Fort Gibson’s rich history includes maintaining peace in turbulat times
In 1824, the federal government needed a new site for military presence because Fort Smith in Arkansas was too far away to adequately fulfill a mission.
The mission was to protect the nation’s southwestern border, facilitate moving Eastern tribes to their new land in what is now Oklahoma and to maintain peace between the Cherokee and Osage tribes who were disputing prime hunting grounds. The new military site was heavily forested and hilly, as well as near the Grand, Arkansas and Verdigris rivers. The rivers provided important transportation access for goods and services but most importantly proximity to mission objectives, advantages put to good use for many years in connecting outlying regions including Texas and the no man’s land of the Panhandle.
The land selected for the exact site was low and marshy, but because it was previously occupied and somewhat cleared, using that site seemed to make sense. Serving first as an open garrison or military camp, the site proved difficult. The low grounds experienced periodic flooding that fostered malaria and pneumonia, in addition to hindering gardening which decreased soldier health. Lack of fresh fruits and vegetables brought about scurvy and dysentery though using cider vinegar as a stopgap measure to increase vitamin C levels helped.
A result of the flooding is that Fort Gibson, named in honor of the nation’s first Commissary General of Subsistence, prompted a move to a nearby hilltop with the only remains of the original site being some foundation walls. Col. Matthew Arbuckle was the fort’s first commander and served for almost 20 years. He was an extremely effective peacemaker in spite of the influx of 40,000 unhappy Eastern tribes.
Because Fort Gibson so successfully maintained peace through the Indian Removal, Mexican-American, Civil and Indian wars, it never gained the reputation of other more conflict-ridden forts. In fact, the fort maintained good relations with people sharing medical treatment and even food when needed. Fort Gibson’s history is rich and well deserving of becoming a WPA project in 1936, which included a reconstruction of the original stockade and some of the other buildings. In 1960, the site was designated as a national historic site with a museum added in 1971 with the purpose to interpret the fort’s history and importance. Then, in 1983, management of the site changed and Fort Gibson Historical Site became part of the newly established Fort Gibson Military Park.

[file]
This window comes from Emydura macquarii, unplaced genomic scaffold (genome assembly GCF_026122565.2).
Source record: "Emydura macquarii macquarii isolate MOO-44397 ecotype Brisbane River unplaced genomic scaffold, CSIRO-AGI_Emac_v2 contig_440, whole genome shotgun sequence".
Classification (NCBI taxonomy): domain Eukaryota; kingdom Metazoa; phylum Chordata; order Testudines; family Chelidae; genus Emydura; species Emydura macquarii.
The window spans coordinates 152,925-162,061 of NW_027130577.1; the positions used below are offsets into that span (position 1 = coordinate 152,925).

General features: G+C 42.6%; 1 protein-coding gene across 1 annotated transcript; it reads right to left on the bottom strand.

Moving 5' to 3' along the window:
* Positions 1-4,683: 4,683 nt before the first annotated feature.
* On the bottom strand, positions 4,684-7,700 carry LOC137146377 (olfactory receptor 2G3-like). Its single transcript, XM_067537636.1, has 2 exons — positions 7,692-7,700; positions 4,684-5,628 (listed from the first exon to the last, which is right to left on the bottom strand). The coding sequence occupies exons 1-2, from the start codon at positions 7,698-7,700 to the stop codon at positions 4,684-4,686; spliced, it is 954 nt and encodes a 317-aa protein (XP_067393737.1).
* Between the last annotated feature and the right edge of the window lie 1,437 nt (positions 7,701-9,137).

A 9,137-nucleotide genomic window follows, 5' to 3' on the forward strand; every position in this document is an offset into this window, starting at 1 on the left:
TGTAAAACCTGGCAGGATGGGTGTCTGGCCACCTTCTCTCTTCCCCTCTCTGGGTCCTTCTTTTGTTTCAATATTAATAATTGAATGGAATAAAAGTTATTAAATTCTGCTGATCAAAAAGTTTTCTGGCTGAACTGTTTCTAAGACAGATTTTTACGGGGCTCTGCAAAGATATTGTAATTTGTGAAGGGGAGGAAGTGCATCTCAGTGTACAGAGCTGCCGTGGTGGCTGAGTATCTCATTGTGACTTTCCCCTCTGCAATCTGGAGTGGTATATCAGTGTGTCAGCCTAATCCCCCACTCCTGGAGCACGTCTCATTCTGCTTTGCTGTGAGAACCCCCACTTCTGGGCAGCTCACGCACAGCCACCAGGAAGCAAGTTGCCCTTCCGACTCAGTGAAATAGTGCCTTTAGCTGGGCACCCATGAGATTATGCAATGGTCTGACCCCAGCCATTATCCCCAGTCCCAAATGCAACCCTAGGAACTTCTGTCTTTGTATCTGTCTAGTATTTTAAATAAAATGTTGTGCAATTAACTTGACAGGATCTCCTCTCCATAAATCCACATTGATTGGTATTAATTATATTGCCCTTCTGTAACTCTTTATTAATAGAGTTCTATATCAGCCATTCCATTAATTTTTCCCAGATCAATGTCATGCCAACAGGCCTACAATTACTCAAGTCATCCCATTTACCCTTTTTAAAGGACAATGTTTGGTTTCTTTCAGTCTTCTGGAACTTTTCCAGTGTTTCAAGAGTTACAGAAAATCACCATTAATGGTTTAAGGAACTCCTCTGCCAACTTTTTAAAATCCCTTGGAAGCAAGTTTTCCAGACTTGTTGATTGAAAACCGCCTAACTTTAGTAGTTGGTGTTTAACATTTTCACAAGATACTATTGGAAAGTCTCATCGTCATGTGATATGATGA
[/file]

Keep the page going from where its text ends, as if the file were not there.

The heart of the museum at the top of the hill is the reconstructed commissary with various displays, most from the 1830s and 1840s. The displays include a camp scene, the Civil War, music and weapons, including the innovative Halls Rifle, the Confederacy and a 15-minute film. The commissary also includes an interactive room for children and big “kids” to try on clothing including shoes with wooden pegs. A cabin with military and civic artifacts is another favorite attraction with the reconstructed stockade usually being the first thing visitors see in the park. Later this year or early next year, an 1870s hospital, currently being rebuilt, will be open to the public.
Individual tours are not available, prearranged group tours are with groups as small as eight. Group tours are usually hosted by Omar Reed, museum director, during which he poses as a historical figure in period dress while explaining what visitors are seeing in a process called living history. Among his “characters” are a mountain man, a Civil War figure, a member of the 25th infantry and Bass Reeves; who was the first Afro-American United States Marshall west of the Mississippi.
“For me, this is not a job but an adventure,” Omar commented. “I learned something new every day and I get to portray these historical figures which captures people’s attention and makes the history come alive.”
The Fort Gibson museum also boasts a number of annual events much appreciated by the public. On the last Saturday in March and the second Saturday in November, the museum hosts spring and fall baking days with breads baked in the site’s brick oven.
A popular annual event is Spook in the Fort, hosted through a cooperative effort of the museum, the Fort Gibson Chamber of Commerce and the local police department. While the police work hardest on decorations including a motion sensitive dummy with glowing eyes and dry ice to spread eerie fogginess so necessary during Halloween, the Chamber hands out candy while the museum offers spooky stories about the spirits of the fort which may include spurned lover Vivia who chased her unfaithful military lover to the fort with dire results,
Easter is not forgotten. With the help of churches, an Easter egg hunt celebrates the season along with a fire truck and police cruisers for the children to see and touch.
“This is a good quality museum with old buildings and information that allows the public up close and personal view of the breadth and diversity of history,” Omar said.